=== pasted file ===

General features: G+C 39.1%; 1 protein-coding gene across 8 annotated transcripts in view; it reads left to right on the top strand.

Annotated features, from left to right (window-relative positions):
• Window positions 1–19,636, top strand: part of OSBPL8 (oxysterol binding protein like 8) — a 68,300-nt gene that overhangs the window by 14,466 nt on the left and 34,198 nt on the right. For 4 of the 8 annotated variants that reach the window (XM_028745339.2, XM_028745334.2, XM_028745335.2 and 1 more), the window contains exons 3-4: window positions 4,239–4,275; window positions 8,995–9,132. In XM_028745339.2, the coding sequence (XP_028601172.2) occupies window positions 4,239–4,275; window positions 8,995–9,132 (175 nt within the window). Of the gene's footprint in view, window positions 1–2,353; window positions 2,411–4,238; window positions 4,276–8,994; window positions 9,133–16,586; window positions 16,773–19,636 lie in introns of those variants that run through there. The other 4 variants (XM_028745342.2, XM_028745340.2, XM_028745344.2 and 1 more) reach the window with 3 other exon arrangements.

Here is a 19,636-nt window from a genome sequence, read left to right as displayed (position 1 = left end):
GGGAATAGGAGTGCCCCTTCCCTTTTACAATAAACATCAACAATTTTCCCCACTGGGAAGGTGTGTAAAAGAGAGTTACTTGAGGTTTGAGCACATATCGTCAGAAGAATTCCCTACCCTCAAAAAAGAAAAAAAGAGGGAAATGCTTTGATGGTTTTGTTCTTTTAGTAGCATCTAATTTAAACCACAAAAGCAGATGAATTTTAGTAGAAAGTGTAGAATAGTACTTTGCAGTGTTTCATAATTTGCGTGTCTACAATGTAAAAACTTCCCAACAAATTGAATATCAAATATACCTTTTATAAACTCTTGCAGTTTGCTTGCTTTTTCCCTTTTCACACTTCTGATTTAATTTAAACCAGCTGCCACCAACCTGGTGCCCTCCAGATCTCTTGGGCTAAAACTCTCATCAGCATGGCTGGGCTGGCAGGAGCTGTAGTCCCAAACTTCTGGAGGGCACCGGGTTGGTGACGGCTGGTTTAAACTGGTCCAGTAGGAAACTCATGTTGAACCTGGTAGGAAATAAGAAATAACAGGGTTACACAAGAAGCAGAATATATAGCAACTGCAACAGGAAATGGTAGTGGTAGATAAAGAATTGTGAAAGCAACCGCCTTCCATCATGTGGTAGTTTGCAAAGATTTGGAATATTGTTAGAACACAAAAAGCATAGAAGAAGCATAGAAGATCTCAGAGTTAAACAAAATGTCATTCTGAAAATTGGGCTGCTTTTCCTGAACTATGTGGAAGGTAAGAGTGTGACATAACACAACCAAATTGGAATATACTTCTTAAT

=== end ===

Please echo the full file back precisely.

General features: G+C 39.1%; 1 protein-coding gene across 8 annotated transcripts in view; it reads left to right on the top strand.

Annotated features, from left to right (window-relative positions):
• Window positions 1–19,636, top strand: part of OSBPL8 (oxysterol binding protein like 8) — a 68,300-nt gene that overhangs the window by 14,466 nt on the left and 34,198 nt on the right. For 4 of the 8 annotated variants that reach the window (XM_028745339.2, XM_028745334.2, XM_028745335.2 and 1 more), the window contains exons 3-4: window positions 4,239–4,275; window positions 8,995–9,132. In XM_028745339.2, the coding sequence (XP_028601172.2) occupies window positions 4,239–4,275; window positions 8,995–9,132 (175 nt within the window). Of the gene's footprint in view, window positions 1–2,353; window positions 2,411–4,238; window positions 4,276–8,994; window positions 9,133–16,586; window positions 16,773–19,636 lie in introns of those variants that run through there. The other 4 variants (XM_028745342.2, XM_028745340.2, XM_028745344.2 and 1 more) reach the window with 3 other exon arrangements.

Here is a 19,636-nt window from a genome sequence, read left to right as displayed (position 1 = left end):
GGGAATAGGAGTGCCCCTTCCCTTTTACAATAAACATCAACAATTTTCCCCACTGGGAAGGTGTGTAAAAGAGAGTTACTTGAGGTTTGAGCACATATCGTCAGAAGAATTCCCTACCCTCAAAAAAGAAAAAAAGAGGGAAATGCTTTGATGGTTTTGTTCTTTTAGTAGCATCTAATTTAAACCACAAAAGCAGATGAATTTTAGTAGAAAGTGTAGAATAGTACTTTGCAGTGTTTCATAATTTGCGTGTCTACAATGTAAAAACTTCCCAACAAATTGAATATCAAATATACCTTTTATAAACTCTTGCAGTTTGCTTGCTTTTTCCCTTTTCACACTTCTGATTTAATTTAAACCAGCTGCCACCAACCTGGTGCCCTCCAGATCTCTTGGGCTAAAACTCTCATCAGCATGGCTGGGCTGGCAGGAGCTGTAGTCCCAAACTTCTGGAGGGCACCGGGTTGGTGACGGCTGGTTTAAACTGGTCCAGTAGGAAACTCATGTTGAACCTGGTAGGAAATAAGAAATAACAGGGTTACACAAGAAGCAGAATATATAGCAACTGCAACAGGAAATGGTAGTGGTAGATAAAGAATTGTGAAAGCAACCGCCTTCCATCATGTGGTAGTTTGCAAAGATTTGGAATATTGTTAGAACACAAAAAGCATAGAAGAAGCATAGAAGATCTCAGAGTTAAACAAAATGTCATTCTGAAAATTGGGCTGCTTTTCCTGAACTATGTGGAAGGTAAGAGTGTGACATAACACAACCAAATTGGAATATACTTCTTAAT